Loan: 150,000, interest rate: 1.62%, period: 30 years, so monthly payment is about 700. Investable amount per month: 7000. (Don't need to take the returns from the investments to pay the loan.)

I want to know under the settings, paying back the loan as much as possible earlier (more than 700 per month) or investing (in passive ones like S&P 500 or individual stocks) as much as possible is better. My objective is to earn as much as possible with reasonable risks. I feel the rate is relatively low (beating 1.62% with index fund might not difficult?) and don't need to repay earlier.

  • An important consideration is how disciplined you are about investing the money you would have spent on the loan. If you go with this scheme I'd strongly recommend having it auto-invested without you having to actively do anything. For example a 401k plan at work.
    – JohnFx
    Commented Dec 24, 2018 at 17:36
  • @JohnFx Agree. Sounds auto-investing is a good idea.
    – DougT
    Commented Dec 25, 2018 at 8:16
  • once we admit our default setting is laziness, we can exploit that to substitute for actual discipline. :)
    – JohnFx
    Commented Dec 30, 2018 at 17:26

2 Answers 2


My objective is to earn as much as possible with reasonable risks.

What do you consider "reasonable" risks? S&P returns have fluctuated between -30% and +40% per year, but has averaged about 10-12% per year. So on average you'll come out ahead, but there are years where you'l lose much more in the equity market. And that's provided that you reinvest earnings (meaning you don't pull out dividends and earnings). If you need the returns from your investments to pay the mortgage, then it is definitely not worth the risk.

Or, consider the alternative. With 7,000 per month investible income, you could pay off the mortgage in 20 months, then you can invest with NO debt, have a paid-for house, and can afford to take bigger risks.

  • +1. Your only real option here are perfectly safe investments so that you won't have to pull out your money at a (possibly huge) loss to pay off the mortgage should something happen that stops your income.
    – xyious
    Commented Dec 24, 2018 at 16:43
  • Don't need to take the returns from the investments to pay the loan, so maybe the risk tolerance level is relatively high.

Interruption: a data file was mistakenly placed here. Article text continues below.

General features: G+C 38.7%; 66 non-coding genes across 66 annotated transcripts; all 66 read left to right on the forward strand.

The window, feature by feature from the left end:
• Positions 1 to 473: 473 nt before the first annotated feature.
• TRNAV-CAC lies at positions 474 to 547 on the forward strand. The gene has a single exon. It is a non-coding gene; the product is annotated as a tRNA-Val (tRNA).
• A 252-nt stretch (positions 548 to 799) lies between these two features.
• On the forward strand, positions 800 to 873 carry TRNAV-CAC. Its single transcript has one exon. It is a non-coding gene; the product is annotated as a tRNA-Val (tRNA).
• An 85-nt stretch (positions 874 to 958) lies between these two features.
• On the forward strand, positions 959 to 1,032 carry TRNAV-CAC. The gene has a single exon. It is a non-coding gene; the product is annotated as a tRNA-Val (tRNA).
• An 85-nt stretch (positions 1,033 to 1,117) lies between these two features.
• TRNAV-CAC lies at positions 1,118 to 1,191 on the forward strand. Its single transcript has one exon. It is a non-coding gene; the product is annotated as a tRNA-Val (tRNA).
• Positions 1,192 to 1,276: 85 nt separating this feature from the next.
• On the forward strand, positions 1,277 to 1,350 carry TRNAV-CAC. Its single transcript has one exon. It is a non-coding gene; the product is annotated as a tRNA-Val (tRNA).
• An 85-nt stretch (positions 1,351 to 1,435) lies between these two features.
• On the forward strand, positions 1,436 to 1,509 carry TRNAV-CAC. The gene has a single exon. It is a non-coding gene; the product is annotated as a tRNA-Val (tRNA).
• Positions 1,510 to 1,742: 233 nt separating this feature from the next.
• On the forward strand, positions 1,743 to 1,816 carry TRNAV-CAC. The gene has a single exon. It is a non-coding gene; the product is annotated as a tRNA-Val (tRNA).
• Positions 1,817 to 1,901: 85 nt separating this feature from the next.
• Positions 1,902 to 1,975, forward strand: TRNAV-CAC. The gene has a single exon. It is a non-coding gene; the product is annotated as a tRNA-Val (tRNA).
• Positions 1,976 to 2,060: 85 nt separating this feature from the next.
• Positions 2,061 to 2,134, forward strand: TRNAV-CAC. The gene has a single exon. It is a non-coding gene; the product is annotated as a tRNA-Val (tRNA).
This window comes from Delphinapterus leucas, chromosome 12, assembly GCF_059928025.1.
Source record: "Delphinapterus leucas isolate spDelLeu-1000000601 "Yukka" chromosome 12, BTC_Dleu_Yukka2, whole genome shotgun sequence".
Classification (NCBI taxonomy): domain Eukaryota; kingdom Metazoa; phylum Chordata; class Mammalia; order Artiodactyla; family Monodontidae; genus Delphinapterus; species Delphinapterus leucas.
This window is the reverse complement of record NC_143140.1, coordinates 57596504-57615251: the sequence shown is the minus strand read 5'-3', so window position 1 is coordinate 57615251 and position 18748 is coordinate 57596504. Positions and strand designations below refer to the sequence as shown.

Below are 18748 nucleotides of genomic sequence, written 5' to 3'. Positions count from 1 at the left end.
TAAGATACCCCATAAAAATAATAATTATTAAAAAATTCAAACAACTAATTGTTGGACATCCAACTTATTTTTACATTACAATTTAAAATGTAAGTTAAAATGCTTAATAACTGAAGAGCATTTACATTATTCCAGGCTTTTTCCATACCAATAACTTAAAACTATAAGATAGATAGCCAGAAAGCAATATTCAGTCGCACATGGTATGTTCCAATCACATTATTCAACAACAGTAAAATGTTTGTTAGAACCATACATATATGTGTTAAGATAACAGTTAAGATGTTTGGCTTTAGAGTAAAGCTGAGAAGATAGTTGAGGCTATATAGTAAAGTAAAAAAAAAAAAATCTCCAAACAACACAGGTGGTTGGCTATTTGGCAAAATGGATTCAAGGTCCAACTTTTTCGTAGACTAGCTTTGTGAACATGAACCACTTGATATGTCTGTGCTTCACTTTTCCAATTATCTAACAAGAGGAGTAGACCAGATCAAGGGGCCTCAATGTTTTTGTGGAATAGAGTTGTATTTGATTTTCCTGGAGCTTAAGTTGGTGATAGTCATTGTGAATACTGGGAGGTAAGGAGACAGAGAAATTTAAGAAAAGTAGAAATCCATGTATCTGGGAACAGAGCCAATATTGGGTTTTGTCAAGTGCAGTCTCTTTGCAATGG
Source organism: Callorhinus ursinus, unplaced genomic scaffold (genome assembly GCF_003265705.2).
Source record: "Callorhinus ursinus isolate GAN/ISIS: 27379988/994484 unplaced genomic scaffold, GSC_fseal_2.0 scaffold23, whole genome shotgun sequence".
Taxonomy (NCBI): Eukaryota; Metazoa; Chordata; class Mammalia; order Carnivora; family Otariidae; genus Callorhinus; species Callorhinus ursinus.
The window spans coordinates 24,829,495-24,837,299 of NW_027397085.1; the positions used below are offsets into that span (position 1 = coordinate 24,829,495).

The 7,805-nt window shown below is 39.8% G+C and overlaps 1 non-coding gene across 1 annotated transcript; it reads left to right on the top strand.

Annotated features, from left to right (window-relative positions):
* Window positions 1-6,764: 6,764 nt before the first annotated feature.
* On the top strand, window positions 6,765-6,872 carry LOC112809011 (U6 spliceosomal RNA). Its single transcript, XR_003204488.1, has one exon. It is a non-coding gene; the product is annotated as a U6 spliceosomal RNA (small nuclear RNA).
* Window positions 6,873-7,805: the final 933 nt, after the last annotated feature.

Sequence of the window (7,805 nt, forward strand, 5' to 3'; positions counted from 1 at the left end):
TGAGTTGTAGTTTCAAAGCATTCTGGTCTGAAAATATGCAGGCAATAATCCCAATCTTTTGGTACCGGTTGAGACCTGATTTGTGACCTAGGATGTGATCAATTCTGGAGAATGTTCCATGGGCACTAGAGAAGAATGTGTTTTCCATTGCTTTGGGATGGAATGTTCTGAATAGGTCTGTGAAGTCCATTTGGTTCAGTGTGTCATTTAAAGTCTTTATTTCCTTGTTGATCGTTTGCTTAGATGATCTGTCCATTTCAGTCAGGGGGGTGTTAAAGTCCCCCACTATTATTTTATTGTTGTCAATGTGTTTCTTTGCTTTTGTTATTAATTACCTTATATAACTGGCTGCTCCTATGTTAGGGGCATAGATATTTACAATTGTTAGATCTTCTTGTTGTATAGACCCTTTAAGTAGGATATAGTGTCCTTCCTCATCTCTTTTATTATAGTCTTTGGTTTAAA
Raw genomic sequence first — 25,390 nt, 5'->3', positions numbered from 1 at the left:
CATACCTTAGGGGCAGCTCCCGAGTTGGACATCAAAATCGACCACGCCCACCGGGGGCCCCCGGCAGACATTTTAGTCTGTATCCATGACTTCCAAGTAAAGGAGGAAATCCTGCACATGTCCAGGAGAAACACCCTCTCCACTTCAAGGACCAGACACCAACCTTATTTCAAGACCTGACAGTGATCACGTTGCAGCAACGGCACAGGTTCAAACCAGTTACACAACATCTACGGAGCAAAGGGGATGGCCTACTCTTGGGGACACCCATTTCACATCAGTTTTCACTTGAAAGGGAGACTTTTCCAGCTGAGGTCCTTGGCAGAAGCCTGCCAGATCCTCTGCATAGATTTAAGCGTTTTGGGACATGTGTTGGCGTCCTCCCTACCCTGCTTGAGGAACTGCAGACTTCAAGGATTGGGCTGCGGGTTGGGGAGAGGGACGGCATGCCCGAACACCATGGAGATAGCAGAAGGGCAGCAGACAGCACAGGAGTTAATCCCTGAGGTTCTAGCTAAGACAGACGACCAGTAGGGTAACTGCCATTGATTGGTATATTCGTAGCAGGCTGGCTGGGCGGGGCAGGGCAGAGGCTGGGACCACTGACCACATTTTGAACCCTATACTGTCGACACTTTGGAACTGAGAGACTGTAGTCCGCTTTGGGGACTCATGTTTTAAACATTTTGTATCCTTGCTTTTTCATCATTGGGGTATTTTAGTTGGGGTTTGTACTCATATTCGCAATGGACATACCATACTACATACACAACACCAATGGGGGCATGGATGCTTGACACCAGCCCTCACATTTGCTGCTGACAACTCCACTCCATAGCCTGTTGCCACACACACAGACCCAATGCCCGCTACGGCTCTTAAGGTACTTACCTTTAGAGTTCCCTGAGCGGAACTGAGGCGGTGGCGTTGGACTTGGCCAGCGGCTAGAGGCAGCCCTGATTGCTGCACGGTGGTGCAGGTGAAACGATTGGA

– DougT
    Commented Dec 25, 2018 at 4:26

beating 1.62% with index fund might not difficult?

The one year return on SPY is -12.4% right now. The chart is below. This has nothing to do with difficulty. Difficult implies you matter to the equation. Moving a desk might be difficult. Whether or not an investment beats an interest rate is about probability. Whether or not you'll need or want the this money or cash or something else is about probability, not difficulty.

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I'm about as allergic to debt as it comes but 1.6% probably isn't enough to really be concerned about.

With that in mind, an 'index fund' is not 'safe'. Index funds are just the en vogue equity advice of the moment. Index investing is statistically the best way for the average person to maximize long term passive returns. Investing in a fund that tracks an index like the S&P500 is safER than buying a couple companies for reasons like you think Nike shoes are nice for essentially two reasons:

  1. The average person doesn't have the funds to buy a sufficiently diversified portfolio regardless of the reasons for choosing the companies.

  2. Non index tracking funds tend to be a lot more expensive. The bigger index funds like VOO or SPY have borderline negligible expense ratios, maybe 0.05% while an active managed fund might charge 0.75%. Extrapolate that cost over 10, 20, or 30 years and you've given up a lot of money to the manager.

Index funds are, however, not safe from losses. No matter what you do, you should always always always have a foundation of SAFE investments; something like a ladder of treasuries. Build a foundation of non-sexy safe investments.

I would not over prioritize repaying a 1.6% loan with interest rates rising as they are right now. In my opinion, right now, when 90 day treasuries are paying 2.3% (nearly double your interest rate) you would be better served by simply hoarding cash to ensure that you certainly don't take a car loan or other loan for any reason. Once you have a SAFE foundation, start clicking up the risk.

If your focus really is to 'earn as much as possible with reasonable risks,' just pay the loan faster. Because the rest of your question indicates that you don't really appreciate the risks.

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